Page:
The puppetry “has a real purpose” in the show, says Matt Acheson, who designed the marionettes for Theater J’s production of “Compulsion,” and did the same for the play’s 2010 world premiere, a co-production by Yale Repertory Theatre, Berkeley Repertory Theatre and New York’s Public Theater. The “Compulsion” marionettes in his view mirror the battle of wills Groff’s semi-fictional play depicts: a creative, commercial and legal tug-of-war beginning in the 1950s, during the attempt to turn the Anne Frank story into a stage production.
“You’re watching people pull it this way, pull it that way. ‘Make it dance like this! Make it more universal! We gotta take this out! We gotta put this in!’ Everybody’s coming in now and pulling a string of this story,” Acheson says.
To this day, puppetry remains a resonant metaphor for our relationship to Frank, says Johanna Gruenhut, who directs Theater J’s production, scheduled to run in person from Jan. 26 to Feb. 20, with a streaming option beginning Feb. 8.
“We all have a vision of who Anne is, in our own lives, and we create her for ourselves,” says Gruenhut, Theater J’s associate artistic director. “We sort of ‘puppet’ her, so that we feel connected to her in our own way.”
“Compulsion” draws on the true story of Meyer Levin, an early devotee of the diary Anne Frank kept while hiding from the Nazis in an Amsterdam warehouse annex. An author and sometime war correspondent, Levin encountered the diary after it was published in Europe following Frank’s death in the Bergen-Belsen concentration camp. He championed the work in America and particularly yearned to adapt it for the stage, so as to acquaint a wide audience with an invaluable first-person witness to the Holocaust.
With the blessing of Otto Frank, Anne’s father, Levin wrote an adaptation. But his script was rejected in favor of a dramatization by Frances Goodrich and Albert Hackett, which ultimately opened on Broadway in 1955 and won a Pulitzer Prize. Levin thought his script had been nixed because it gave due attention to the story’s Jewish dimension, which, in his view, the producing team wanted to downplay. He turned paranoid and litigious, going so far as to sue Otto Frank.
“Compulsion” imagines a similar chain of events precipitated by a Levin-like character named Sid Silver, portrayed at Theater J by Paul Morella. (Mandy Patinkin originated the role in 2010.) Over 30 years, his passion for the diary’s eloquence and authority spirals into irrational possessiveness and a persecution complex, and his career and relationships suffer. “We will see a man who was totally consumed with the thing he loves the most,” says Gruenhut — one whose story reflects how “obsession can be very beautiful, but also be our potential downfall.”
Underscoring Silver’s mania are non-naturalistic moments in which Anne and other characters appear in marionette form. In addition to the puppetry’s metaphorical overtones of manipulation, a historical fact justifies the conceit: Levin ran a marionette theater in Chicago in the 1930s.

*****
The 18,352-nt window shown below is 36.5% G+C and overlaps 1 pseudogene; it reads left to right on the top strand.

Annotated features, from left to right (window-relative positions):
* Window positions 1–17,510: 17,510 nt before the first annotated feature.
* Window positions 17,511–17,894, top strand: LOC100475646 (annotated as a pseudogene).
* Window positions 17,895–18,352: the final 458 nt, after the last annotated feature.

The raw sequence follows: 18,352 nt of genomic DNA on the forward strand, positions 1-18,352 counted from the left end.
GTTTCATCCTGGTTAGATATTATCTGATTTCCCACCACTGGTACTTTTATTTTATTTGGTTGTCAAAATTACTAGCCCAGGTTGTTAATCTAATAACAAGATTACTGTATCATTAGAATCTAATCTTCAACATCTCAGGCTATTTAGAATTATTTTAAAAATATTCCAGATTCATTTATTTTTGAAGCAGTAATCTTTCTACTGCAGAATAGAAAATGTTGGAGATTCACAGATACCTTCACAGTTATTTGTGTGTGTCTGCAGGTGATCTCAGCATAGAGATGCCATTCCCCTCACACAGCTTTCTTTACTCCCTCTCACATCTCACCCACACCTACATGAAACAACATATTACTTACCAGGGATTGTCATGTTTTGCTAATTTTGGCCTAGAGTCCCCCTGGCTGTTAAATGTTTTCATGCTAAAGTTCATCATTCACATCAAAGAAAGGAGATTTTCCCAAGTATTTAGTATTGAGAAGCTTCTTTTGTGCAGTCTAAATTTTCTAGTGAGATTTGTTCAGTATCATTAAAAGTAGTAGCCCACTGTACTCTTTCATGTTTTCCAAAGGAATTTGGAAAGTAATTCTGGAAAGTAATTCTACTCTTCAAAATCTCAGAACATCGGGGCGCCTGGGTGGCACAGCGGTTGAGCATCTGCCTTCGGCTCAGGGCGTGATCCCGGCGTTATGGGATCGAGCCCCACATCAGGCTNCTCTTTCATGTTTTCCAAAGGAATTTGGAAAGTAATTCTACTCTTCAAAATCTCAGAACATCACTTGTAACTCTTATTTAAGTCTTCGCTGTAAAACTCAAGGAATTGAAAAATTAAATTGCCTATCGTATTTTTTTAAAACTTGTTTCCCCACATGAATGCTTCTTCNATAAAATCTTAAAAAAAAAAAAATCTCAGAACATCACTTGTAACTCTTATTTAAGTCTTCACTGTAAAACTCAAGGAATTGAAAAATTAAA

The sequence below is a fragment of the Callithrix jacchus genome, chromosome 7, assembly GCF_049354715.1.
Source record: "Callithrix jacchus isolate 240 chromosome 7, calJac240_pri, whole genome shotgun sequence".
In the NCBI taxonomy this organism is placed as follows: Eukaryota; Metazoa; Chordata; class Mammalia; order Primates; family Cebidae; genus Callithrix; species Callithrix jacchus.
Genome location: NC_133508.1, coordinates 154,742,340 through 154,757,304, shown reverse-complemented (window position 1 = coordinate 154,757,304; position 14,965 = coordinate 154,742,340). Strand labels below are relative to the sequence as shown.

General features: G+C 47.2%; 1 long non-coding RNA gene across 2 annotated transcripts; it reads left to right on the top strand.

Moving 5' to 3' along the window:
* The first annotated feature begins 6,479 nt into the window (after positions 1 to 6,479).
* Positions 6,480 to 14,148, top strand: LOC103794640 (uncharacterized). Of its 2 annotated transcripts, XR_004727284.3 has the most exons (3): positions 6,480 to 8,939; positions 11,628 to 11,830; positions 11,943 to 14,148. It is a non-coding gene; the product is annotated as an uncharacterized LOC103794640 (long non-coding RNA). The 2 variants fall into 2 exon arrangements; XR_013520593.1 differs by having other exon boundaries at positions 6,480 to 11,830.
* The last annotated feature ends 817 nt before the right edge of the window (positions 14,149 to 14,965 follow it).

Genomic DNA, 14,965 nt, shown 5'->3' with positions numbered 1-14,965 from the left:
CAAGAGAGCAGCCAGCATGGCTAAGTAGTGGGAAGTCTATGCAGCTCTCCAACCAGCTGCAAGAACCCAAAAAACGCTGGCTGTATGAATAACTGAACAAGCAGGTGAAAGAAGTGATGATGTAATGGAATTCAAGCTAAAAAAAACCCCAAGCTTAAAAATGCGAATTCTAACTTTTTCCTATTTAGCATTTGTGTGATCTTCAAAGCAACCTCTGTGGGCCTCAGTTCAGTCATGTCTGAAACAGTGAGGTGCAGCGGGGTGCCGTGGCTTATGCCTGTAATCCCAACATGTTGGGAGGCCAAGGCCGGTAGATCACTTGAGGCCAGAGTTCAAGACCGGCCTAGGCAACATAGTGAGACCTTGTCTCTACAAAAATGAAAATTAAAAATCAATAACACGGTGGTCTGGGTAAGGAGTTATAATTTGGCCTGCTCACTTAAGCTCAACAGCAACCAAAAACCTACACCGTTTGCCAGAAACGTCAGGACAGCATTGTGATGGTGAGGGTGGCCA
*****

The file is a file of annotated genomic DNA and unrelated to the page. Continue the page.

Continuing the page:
Acheson still remembers how hard it was originally to turn this device into reality, at least when it came to the puppet character of Anne. Anne Frank is “a holy figure,” he says. “She’s this intangible genius, an example for all of us to live up to. So I kept psyching myself out: I could not get the face. I could not get the face.” But then he remembered that audiences are the co-creators of successful puppetry, projecting emotion and vitality onto inanimate objects: This epiphany made him feel less burdened, and so resolved his block.
The marionettes in Theater J’s “Compulsion” stand almost four feet tall and are made partly out of foam. Some are revamped versions of ones Acheson created a decade ago. But the original puppets for Anne, Otto and Anne’s confidant Peter are now at the Anne Frank House in Amsterdam, he notes, so he had to create entirely new iterations.
Because his technical know-how has grown since the premiere, the puppets are lighter and easier to manipulate, changes that benefit him, since he is one of this production’s puppeteers, along with Eirin Stevenson.
But Acheson has not tampered with a stratagem he used in the premiere production: The puppets have papier-mache ‘skin,’ made from pages of Frank’s published diary. Even if theatergoers are too far away to read and recognize passages, “it adds a level of subconscious storytelling that I think is really engaging,” Acheson says.
Not that he approached this upcycling lightly. The papier-mache was sourced both from paperback copies of the diary or — for larger words and handwriting — computer printouts, and Acheson’s family helped him with the process. Before they started ripping up pages, they took a moment to reverently acknowledge Frank’s work.
“I respect this book,” says Acheson. “I respect books in general. The act of tearing a book apart seems rather violent. But I don’t think this is violent, because it’s bringing these words to life.”
If you go
Compulsion or the House Behind
Theater J, Edlavitch D.C. Jewish Community Center, 1529 16th St. NW. 202-777-3210. theaterj.org.
Dates: Jan. 26-Feb. 20 (in-person performances); also available via streaming Feb. 8-20.
Prices: $35-$70 for in-person performances; $60 for streaming.